The Justice Department said Facebook differentiated U.S. workers in a new lawsuit


According to the lawsuit, he unfairly favored the hiring of foreign workers.

The lawsuit argues that Facebook refused to recruit or hire skilled U.S. workers for more than 2,600 roles in the company and instead selected temporary visa holders who sponsored the green cards.

According to the DOJ, Facebook reportedly had an average salary of about $ 156,000 for U.S. workers.

“The Justice Department’s lawsuit alleges that Facebook committed intentional and widespread violations by allocating seats to temporary visa holders instead of considering interested and skilled U.S. workers,” said Eric S. Dreiband, DOJ Deputy Attorney General of the Civil Law Division. said in a statement.

Dreiband added that the lawsuit follows an almost two-year investigation into Facebook’s recruitment and recruitment practices.

“Our message to workers is clear: if companies deny employment opportunities by illegally preferring temporary visa holders, the Ministry of Justice will hold them accountable,” Dreiband said. “Our message to all employers, including those working in the technology sector, is clear: we cannot illegally favor the hiring, consideration, or employment of temporary visa holders over U.S. workers.”

Facebook said it was working with the Department of Justice, but was unable to comment further.

“Facebook has cooperated with the DOJ in reviewing this issue, and although we dispute the allegations in the complaint, we are unable to comment further on the ongoing lawsuits,” the company said in a statement to ABC News in an email.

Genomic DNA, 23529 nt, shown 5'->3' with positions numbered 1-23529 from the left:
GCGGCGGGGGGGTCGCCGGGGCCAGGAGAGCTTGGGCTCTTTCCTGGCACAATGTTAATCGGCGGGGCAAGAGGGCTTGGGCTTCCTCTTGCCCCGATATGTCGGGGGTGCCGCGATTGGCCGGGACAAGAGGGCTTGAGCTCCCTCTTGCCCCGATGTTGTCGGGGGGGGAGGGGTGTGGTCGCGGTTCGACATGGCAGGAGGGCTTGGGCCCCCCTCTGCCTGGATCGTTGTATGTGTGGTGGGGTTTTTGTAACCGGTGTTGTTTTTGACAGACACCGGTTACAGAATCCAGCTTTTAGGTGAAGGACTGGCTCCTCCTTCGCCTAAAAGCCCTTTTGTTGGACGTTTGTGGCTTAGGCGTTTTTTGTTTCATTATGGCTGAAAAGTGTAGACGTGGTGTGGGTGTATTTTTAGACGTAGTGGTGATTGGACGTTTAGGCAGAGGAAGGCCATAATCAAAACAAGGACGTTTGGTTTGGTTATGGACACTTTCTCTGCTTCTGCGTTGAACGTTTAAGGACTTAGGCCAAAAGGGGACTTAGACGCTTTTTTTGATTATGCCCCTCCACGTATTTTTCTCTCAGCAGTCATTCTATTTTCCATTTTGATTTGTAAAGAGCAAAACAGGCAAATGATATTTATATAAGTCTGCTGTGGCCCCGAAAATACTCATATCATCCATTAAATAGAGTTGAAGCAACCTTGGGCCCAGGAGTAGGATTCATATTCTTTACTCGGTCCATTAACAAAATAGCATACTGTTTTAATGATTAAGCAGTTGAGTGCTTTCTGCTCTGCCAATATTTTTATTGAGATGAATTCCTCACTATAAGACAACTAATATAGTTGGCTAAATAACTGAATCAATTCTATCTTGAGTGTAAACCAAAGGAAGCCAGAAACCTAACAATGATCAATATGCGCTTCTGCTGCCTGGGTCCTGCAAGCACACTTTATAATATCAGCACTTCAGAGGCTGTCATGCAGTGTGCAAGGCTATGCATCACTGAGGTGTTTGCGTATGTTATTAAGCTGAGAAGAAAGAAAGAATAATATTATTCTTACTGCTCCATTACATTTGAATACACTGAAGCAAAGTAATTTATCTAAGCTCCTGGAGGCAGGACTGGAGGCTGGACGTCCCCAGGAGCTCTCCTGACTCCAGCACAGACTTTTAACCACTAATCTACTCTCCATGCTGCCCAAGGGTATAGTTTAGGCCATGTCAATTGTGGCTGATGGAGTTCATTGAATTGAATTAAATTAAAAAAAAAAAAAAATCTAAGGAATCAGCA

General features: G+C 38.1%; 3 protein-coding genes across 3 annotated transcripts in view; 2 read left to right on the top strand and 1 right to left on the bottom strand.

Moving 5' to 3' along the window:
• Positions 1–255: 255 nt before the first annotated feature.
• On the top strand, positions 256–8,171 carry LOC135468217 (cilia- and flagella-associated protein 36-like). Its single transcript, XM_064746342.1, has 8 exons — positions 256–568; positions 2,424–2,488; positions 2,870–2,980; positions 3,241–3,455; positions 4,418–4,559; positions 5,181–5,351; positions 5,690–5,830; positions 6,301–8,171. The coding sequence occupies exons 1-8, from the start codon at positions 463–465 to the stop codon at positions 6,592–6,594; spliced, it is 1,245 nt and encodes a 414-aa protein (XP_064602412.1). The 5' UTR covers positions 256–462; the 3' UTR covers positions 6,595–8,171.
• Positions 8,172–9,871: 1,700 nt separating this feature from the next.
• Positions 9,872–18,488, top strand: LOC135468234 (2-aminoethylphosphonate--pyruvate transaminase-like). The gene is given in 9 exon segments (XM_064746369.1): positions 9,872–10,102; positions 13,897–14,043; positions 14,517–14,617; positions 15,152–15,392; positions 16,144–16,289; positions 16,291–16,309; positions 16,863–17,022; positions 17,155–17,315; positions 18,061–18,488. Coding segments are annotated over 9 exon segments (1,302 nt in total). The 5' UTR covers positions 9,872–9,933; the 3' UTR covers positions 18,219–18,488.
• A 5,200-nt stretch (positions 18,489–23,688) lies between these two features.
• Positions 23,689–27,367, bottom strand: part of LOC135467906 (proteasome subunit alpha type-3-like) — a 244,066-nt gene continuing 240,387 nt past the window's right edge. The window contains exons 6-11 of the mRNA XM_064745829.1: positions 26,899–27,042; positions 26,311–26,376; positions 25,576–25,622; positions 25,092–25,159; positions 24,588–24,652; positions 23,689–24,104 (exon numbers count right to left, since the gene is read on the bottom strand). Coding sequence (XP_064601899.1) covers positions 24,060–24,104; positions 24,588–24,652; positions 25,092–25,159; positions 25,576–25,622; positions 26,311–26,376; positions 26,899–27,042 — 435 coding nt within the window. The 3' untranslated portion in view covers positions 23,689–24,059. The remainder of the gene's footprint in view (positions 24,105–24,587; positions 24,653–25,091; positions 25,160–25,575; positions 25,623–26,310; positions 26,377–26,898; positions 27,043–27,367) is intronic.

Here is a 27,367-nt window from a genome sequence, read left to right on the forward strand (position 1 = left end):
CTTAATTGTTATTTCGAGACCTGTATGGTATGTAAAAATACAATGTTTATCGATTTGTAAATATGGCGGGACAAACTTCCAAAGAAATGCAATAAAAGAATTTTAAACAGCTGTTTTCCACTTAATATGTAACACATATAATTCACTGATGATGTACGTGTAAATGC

The lawsuit argues that between January 1, 2018 and at least September 18, 2019, Facebook regularly favored temporary visa holders over the PERM process, a process of the Department of Labor that allows employers to offer permanent positions. temporary visa for permanent residents. However, the PERM process requires the employer to prove that there are no trained and available U.S. workers, according to the DOJ.

Instead of looking for U.S. workers available for permanent jobs, the DOJ said it maintained positions for temporary visa holders because of Facebook’s immigration status.

According to the complaint, Facebook did not advertise these jobs on its regular recruiting website, only asked applicants by physical mail, and refused to consider U.S. citizens who applied for the position. According to the agency, recruitment to these positions was contrary to Facebook’s usual recruitment process.

The lawsuit is demanding civil sanctions, refunds on behalf of U.S. workers who refused to work on Facebook, and other reliefs to prevent the same form in the future.